COVID-19 in US, Emerging Markets; US-China Blame Game; Venezuela Coup? | World In :60 | GZERO Media

What is the coronavirus update? Have emerging markets been spared so far?

The biggest news is that the US might have a lot more mortality from coronavirus than previously expected in the models. Particularly as we start seeing opening of economies. The US is a federal system and states don't necessarily listen to each other. They don't follow the federal government, and people don't necessarily pay attention to what state governments say. Put all that together, expect to see a lot more people get sick. Whether that is 3,000 or 800 deaths a day, two wildly different models, for the next month. What I've seen so far makes me feel a bit more optimistic, because opening up economies isn't people in full engagement. Big difference in what government says and what people do.


Have emerging markets been spared so far?

Not at all. But, it is hitting emerging markets a little later. Also, numbers of cases are suppressed by the fact that they're not doing as much testing. In some cases, also suppressed by the fact that maybe there is reduced transmission with much warmer weather. I hope that's the case, but the doctors aren't agreed. Either way, the developing world is focusing more on keeping economies open than at extended lockdowns. For some of the poorest countries, like in sub-Saharan Africa, where average age can be under 20, and economies aren't as globalized, in many cases, focused more on agriculture, the fact that they are as underdeveloped as they are is ironically buffering and protecting them from the worst of the coronavirus crisis.

What are the consequences of US-China blame game over coronavirus origins?

The most important consequence is that we'll see more confrontation and less interdependence between the two economies. The Americans will be investing less in China, reducing supply chain footprint, allowing Chinese to invest less in the United States, much more scrutiny. Some key American allies will be doing the same. In the wealthier European states. In Japan, for example. But the Americans are not getting coordination from allies. In part, that's about Trump. In part, that's about the way they've decided to engage in blame. Particularly the last couple days, saying this came from a lab in China and the secretary of state and President Trump saying there is conclusive evidence, strong, very strong evidence that that is the case. The Americans have shared that intelligence with key allies and the allies are saying this is all open source. There's nothing conclusive and we don't buy it. Even Australia, which can't stand the Chinese right now, getting into a big fight, not supporting the Americans. Really overplaying their hand. There's no reason why the Americans can't focus on, there was a cover up, it came from China, we're blaming the Chinese for that. But by going too far, it's like the weapons of mass destruction moment that Colin Powell, Dick Cheney, had in the Bush administration on Iraq. The Americans lose more credibility hitting the Chinese on this.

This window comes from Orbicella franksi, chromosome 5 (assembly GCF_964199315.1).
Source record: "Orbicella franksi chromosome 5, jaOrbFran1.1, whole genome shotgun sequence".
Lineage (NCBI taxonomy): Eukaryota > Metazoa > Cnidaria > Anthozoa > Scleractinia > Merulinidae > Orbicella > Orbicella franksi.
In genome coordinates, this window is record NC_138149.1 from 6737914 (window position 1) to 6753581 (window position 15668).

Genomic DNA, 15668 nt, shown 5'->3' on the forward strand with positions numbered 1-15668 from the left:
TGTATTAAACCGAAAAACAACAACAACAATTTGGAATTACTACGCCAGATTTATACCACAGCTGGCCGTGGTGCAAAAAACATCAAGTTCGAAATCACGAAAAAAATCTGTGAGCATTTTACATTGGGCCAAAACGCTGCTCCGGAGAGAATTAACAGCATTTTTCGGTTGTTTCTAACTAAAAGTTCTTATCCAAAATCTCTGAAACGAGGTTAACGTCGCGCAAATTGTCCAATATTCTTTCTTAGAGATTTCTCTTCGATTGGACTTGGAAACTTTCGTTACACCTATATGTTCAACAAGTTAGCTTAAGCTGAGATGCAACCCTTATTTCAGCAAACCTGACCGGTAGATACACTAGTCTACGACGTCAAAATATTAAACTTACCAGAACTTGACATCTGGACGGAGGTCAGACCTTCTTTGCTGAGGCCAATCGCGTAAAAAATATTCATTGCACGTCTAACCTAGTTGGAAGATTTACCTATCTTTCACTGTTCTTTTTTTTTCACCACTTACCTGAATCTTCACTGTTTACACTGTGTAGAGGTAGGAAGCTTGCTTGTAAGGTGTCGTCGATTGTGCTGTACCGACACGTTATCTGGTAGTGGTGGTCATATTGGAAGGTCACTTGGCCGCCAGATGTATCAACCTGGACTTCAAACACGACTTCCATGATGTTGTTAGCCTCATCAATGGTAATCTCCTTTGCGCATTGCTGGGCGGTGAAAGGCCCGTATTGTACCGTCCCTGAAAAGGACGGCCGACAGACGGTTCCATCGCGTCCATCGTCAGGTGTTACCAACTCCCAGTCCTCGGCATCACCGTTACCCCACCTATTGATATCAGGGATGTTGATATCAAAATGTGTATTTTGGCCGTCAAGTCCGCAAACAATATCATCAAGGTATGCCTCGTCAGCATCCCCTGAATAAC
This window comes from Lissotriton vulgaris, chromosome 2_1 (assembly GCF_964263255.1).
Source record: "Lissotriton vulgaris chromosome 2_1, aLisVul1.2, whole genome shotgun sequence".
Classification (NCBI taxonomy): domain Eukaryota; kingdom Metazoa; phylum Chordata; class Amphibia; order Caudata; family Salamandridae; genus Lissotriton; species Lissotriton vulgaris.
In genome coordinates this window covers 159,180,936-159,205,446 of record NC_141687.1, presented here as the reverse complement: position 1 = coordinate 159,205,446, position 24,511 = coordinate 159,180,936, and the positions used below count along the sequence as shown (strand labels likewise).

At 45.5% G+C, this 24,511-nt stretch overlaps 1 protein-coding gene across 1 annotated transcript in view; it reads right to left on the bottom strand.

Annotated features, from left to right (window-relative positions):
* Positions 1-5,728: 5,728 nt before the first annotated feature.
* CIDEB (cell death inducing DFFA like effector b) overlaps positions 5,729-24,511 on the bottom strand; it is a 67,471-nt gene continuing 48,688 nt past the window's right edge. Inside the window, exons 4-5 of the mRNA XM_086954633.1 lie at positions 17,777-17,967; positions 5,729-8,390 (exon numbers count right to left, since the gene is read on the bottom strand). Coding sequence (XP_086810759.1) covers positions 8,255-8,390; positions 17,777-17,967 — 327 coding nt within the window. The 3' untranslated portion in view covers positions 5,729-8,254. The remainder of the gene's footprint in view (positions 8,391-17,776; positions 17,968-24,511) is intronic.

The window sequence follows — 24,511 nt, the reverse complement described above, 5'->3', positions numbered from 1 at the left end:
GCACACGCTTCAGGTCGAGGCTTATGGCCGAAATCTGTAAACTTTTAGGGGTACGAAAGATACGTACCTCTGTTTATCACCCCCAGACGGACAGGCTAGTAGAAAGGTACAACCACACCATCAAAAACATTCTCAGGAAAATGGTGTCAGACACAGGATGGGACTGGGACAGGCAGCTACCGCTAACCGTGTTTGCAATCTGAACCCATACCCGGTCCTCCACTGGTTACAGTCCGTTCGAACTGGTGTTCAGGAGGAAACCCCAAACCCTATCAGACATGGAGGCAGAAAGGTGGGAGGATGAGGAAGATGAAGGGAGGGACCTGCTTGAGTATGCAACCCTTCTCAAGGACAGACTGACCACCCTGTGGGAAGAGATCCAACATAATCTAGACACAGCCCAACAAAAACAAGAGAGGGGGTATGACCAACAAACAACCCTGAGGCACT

Finally, what's going on in Venezuela?

According to the Venezuelan government, there was an effort to invade and stage a coup against Mr. Maduro, that included two Americans, former Green Berets, they are saying. The Venezuelan opposition are denying. The American government is denying. We have no idea what the truth is. You can't imagine the American government saying, that was us, if that was indeed the case. But the Venezuelan government has even less credibility than the US and the opposition. It would not surprise me at all if there were a couple of Americans involved in a military incident. That doesn't mean that it was supported directly or indirectly by the US government. They could be mercenaries for hire. They could be ideologically aligned. They could be dual nationals, Venezuelans or Colombians. There's been a lot of talk, but no one in the Trump administration, now that Bolton is gone, actively interested in a military solution for Venezuela. In fact, Trump was resistant for Bolton's hard line. He was undermining Bolton both privately and publicly. So, I'm deeply skeptical of that, as I'm deeply skeptical of most things that come out of the Venezuelan government these days.

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